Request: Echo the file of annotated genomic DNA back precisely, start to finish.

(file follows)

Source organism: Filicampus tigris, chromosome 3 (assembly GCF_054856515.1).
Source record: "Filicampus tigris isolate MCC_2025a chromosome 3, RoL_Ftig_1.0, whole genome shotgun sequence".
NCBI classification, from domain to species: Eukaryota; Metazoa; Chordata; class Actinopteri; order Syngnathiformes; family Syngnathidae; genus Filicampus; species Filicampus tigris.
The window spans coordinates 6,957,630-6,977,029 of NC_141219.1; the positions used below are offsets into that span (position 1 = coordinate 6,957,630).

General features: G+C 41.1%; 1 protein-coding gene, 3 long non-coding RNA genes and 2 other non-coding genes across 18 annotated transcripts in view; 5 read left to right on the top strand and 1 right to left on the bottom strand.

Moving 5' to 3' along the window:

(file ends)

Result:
Source organism: Filicampus tigris, chromosome 3 (assembly GCF_054856515.1).
Source record: "Filicampus tigris isolate MCC_2025a chromosome 3, RoL_Ftig_1.0, whole genome shotgun sequence".
NCBI classification, from domain to species: Eukaryota; Metazoa; Chordata; class Actinopteri; order Syngnathiformes; family Syngnathidae; genus Filicampus; species Filicampus tigris.
The window spans coordinates 6,957,630-6,977,029 of NC_141219.1; the positions used below are offsets into that span (position 1 = coordinate 6,957,630).

General features: G+C 41.1%; 1 protein-coding gene, 3 long non-coding RNA genes and 2 other non-coding genes across 18 annotated transcripts in view; 5 read left to right on the top strand and 1 right to left on the bottom strand.

Moving 5' to 3' along the window: